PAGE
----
The first year, Lopez tapped into county and school sources to recruit. She also found students at Fresno State who had identified themselves as foster youths in financial aid and other forms.
Six freshmen washed out after failing to complete remedial course work. Two seniors participated in May graduation ceremonies.
Other students are on track to finish in the spring -- like Deshunna Ricks, 25, of Fresno. The former Edison High School and Merced College basketball star bounced between foster homes -- running from some -- before making a home with her grandmother and seven other children.
Ricks always loved school. When her grandmother challenged the children with games of multiplication tables, it was Ricks who often came out on top.
Now a senior at Fresno State, Ricks plans to graduate in May with a degree in social work. She said she'll be the first of the eight children to earn a college degree.
Anthony Rispoli, 23, of Porterville, also plans to graduate this spring with a degree in social work. As a teenager, he spent more than two years shuffling between four foster homes in three different cities.
Each move meant a new high school; Rispoli described himself as a "neglectful" student. He was frustrated by the system that controlled every major decision in his life.
"It's hard to really concentrate on school when you have so many things going on," he said.
Rispoli said he finally absorbed the reality of his situation and began working to turn around his life. He saw college as the only way out.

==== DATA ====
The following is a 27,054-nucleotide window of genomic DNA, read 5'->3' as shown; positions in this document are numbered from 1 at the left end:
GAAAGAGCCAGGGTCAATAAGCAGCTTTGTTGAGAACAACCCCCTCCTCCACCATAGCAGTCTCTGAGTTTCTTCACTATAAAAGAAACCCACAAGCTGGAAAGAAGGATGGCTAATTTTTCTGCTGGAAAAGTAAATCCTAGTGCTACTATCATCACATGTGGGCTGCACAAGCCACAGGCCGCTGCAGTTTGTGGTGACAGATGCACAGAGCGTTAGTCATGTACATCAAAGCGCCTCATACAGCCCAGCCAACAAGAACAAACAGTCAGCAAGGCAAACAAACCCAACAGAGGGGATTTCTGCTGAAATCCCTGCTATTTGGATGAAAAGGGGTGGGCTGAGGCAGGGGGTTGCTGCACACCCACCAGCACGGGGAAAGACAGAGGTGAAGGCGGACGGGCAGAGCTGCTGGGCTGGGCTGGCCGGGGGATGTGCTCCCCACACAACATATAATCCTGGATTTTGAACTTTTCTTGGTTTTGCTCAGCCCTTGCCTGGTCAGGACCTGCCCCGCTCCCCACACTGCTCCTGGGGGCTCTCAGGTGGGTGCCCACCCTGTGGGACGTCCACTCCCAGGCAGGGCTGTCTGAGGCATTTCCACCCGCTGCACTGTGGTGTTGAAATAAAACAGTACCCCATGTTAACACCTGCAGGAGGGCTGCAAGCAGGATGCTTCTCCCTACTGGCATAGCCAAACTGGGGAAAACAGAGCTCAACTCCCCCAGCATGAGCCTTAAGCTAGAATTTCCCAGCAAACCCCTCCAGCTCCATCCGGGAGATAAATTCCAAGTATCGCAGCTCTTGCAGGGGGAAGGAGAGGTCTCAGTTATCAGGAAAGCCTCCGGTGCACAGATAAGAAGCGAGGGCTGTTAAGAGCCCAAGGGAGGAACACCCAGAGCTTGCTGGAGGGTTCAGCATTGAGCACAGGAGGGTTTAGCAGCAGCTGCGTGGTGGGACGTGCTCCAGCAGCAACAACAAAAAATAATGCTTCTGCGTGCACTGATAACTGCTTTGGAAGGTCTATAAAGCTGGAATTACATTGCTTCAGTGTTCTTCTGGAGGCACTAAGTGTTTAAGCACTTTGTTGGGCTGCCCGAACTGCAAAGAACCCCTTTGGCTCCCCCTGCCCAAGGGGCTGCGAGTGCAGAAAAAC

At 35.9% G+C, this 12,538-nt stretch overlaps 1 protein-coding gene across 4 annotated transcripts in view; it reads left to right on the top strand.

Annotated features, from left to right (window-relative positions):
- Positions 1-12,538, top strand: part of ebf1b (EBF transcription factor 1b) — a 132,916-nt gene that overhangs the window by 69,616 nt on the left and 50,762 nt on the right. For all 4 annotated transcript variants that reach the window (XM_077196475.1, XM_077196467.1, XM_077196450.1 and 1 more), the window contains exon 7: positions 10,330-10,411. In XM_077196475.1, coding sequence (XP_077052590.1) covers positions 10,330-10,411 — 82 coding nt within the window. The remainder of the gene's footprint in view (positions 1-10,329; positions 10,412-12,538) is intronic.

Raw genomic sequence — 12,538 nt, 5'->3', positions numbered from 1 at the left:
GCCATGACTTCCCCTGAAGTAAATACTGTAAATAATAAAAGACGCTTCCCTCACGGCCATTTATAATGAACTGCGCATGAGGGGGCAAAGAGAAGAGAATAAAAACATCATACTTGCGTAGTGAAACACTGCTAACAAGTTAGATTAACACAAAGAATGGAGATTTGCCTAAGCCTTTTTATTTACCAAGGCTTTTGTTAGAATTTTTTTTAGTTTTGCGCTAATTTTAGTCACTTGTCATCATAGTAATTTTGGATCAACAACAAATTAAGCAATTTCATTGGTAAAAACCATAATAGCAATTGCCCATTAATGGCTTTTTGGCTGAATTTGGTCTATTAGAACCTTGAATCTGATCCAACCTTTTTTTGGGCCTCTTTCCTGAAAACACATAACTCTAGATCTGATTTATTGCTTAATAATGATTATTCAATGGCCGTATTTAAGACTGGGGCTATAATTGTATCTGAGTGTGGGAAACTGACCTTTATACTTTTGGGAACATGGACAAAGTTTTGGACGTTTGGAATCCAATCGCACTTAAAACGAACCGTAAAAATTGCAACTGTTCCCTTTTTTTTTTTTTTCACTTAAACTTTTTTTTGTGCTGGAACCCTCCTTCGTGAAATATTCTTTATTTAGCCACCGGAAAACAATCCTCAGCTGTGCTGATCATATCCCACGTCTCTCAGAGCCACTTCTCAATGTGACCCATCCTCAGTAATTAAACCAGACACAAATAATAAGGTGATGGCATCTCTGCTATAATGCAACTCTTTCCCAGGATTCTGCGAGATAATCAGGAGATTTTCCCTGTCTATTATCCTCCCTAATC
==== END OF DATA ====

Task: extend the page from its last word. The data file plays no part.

"I don't want my kids to live the same life I did," Rispoli said.
Experts say former foster youths face long odds just to make it to college. Only about 30% graduate from high school, according to a state Legislative Analyst's Office report made public in May.
Foster youths are far more likely to wind up unemployed, homeless or incarcerated than with college degrees, the report said.
Only 3% graduate from college, compared to about 27% of the adult population, according to California State University reports. More than a dozen CSU campuses now run specific programs for foster youths.
Jenny Vinopal, assistant director of foster youth programs at the CSU Chancellor's Office, said officials are working to improve the college success rate for foster youths. She manages a $600,000 grant aimed at helping that group of students throughout the state's higher education system.
Vinopal said college can be a casualty of foster care, often because foster youths have no one to encourage or guide them through the process. Academic shortcomings, emotional problems and childhood trauma also create hurdles.
Finally, foster youths generally age out of the system at 18 -- often with nowhere to live and little money to provide for basic needs.
"We see a generation of young adults who are really having to grow up quickly and survive on their own," Vinopal said.
Whitman, the Fresno State senior from Sacramento, was lucky. His foster mom had a college certificate and pushed him onto that path.
"It wasn't whether you were going to go, it was 'Where do you want to go?' " he said.
Whitman plans to complete a kinesiology degree in May. He's also a peer mentor in the Renaissance program, where he helps advise and counsel students.
"Everyone in foster care has obstacles to overcome," he said. "And everybody has their story that makes them unique."